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Chefchaouen is quirky tradition & is an otherworldly escape nestled inMorocco’s Rif Mountains. As well as its distinctive palette of blue and white buildings, a striking contrast with the arid setting, this popular tourist town has plenty to offer. Embark on strenuous hillside hikes or idle strolls; bathe in mountain streams; or embrace the culinary scene and excellent shopping. Here’s how to tailor a trip to Chefchaouen to four different travel styles.
Founded in 1471 by Moulay Ali Ben Moussa Ben Rached El Alami, Chefchaouen served as a Moorish fortress for exiles from Spain. Over the centuries, the city grew and welcomed Jews and Christian converts alike.
Chefchaouen’s powder-blue buildings mirror the cloudless Moroccan sky – but religious rather than stylistic reasons are behind the design choice. Jewish teachings suggest that by dyeing thread with tekhelel (an ancient natural dye) and weaving it into prayer shawls, people would be reminded of God’s power. The memory of this tradition lives on in the regularly repainted blue buildings.
Traditional blue-painted doors and walls in Chefchaouen’s old town. Image by David Sutherland / Photographer’s Choice / Getty Images.
Nowadays Chefchaouen is a rich cultural tapestry of Berber tribespeople, Muslims and Jews, along with descendants of the Moorish exiles from Spain who lived there in the 1400s. Berber tribespeople can be seen wearing distinctive cotton clothing paired with woven hats that are decorated with brightly coloured threads.
Tucked away in Africa’s northernmost mountain range, the Rif Mountains, Chefchaouen has plenty to offer fitness fanatics and those looking for adventure. Valleys, gorges and picturesque peaks are in abundance where arid landscapes meet trickling mountain streams. Both multi-day treks and day trips are available, all of which start in Chefchaouen. Some routes pass the nearby village of Jevel el Kelaa, a little north of the city, through Afeska, passing through lush green forests and offering with views of the Mediterranean Sea.
A two-day trek with Journey Beyond Travel (journeybeyondtravel.com) starts in Chefchaouen, passing a natural spring on the way to a small village in the Talasemtane National Park. A night spent in a small mountain lodge is followed by a visit to the Farda River and God’s Bridge before a picnic lunch, a stop off at Akchour and a transfer back to the blue city. With Tours By Locals (toursbylocals.com), visitors can explore on mule-back.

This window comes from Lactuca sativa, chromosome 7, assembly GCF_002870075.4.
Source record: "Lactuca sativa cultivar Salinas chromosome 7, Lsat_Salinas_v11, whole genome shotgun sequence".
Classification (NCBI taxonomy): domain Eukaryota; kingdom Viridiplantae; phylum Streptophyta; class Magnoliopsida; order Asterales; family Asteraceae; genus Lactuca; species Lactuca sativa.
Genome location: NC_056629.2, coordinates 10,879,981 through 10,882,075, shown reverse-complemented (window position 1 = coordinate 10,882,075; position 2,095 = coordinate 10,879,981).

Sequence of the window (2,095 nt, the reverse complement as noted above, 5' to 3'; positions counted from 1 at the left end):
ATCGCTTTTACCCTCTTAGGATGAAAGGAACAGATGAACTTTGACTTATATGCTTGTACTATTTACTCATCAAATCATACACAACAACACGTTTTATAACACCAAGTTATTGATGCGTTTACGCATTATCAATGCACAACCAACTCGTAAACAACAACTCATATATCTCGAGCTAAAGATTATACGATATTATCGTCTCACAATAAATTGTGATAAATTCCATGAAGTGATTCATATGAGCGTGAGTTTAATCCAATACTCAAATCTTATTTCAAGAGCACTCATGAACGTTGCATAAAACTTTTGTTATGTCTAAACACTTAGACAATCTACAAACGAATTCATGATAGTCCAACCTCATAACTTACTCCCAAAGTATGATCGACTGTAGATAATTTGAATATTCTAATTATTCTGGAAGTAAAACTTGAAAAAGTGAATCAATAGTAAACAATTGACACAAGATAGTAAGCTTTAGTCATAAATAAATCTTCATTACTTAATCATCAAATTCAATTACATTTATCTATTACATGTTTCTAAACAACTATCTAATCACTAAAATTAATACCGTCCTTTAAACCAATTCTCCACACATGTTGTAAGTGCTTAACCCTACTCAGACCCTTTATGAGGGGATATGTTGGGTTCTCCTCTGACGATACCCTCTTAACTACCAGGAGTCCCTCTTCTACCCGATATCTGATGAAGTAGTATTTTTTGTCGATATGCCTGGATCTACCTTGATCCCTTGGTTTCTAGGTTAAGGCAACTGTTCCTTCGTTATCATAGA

Whatever the season, visitors are guaranteed incredible views. April to June is a popular time of year for trekkers. Chefchaouen is prone to dustings of snow in winter and may be more challenging for hikers (experience recommended).
The mountains towering over Chefchaouen resemble a pair of goat’s horns, and, perhaps not coincidentally, the creamy native goat cheese is one of the most popular regional treats.
‘Seksu’ or couscous is a fine wheat pasta traditionally rolled by hand. It is steamed over a stew of meat and vegetables. To serve, the meat is covered by a pyramid of couscous, the vegetables are pressed into the sides and the sauce served separately. It is often garnished with a sweet raisin preserve, or in the Berber tradition, with a bowl of buttermilk.
This very special pie represents the pinnacle of exquisite Fassi (from Fez) cuisine. Layers of a paper-thin pastry coddle a blend of pigeon meat, almonds and eggs spiced with saffron, cinnamon and fresh coriander, the whole dusted with icing sugar and cinnamon.
During the holy month of Ramadan, the fast is broken at sunset each day with a steaming bowl of harira soup. Rich with tomatoes, lentils, chickpeas and lamb, it is finished off with a squeeze of lemon juice and some chopped coriander, and served with a sticky sweet pretzel called chebakkiya.
The shopping in this beautiful blue town is one of its biggest tourist attractions. It might not be as varied or grand as in the larger cities of Fes, Marrakech and Casablanca, but Chefchaouen boasts a mesmorising traditional souk. After you have explored the blue, maze like streets, think about buying some traditional souvenirs. Tourists will love the relaxed ambiance which is hard to find in the bigger cities, as it means they can stroll at leisure and appreciate the local leather products for which Chefchaouen is best known.
For an even greater appreciate of nature, and even the town itself, hike in the Rif mountains and admire the town from above with unbeatable panoramic views. Less known than the Atlas mountains, but just as beautiful, these peaks rise to 6500 feet above the Mediterranean and boast some of the best hiking routes in Africa. There are so many options when hiking in the Rif; try the popular two day trek to the Talasemtane National Park, which is a spectacular site in itself. Don’t just admire the mountains from the town streets, make sure you head up there yourself.
Often the point of focus for the sightseeing tours, unsurprisingly so given the importance of mosques in Moroccan culture, the Grand Mosque of Chefchaouen is popular with tourists, perhaps thanks to its unique octagonal minaret. The beautiful echoes of the call to prayer which sound five times a day create a great atmosphere, and the stunning architecture which dates back to the 15th century is gorgeous. The mosque is one of the most important buildings in the town, and a definite must-see, although bear in mind only Muslims can enter.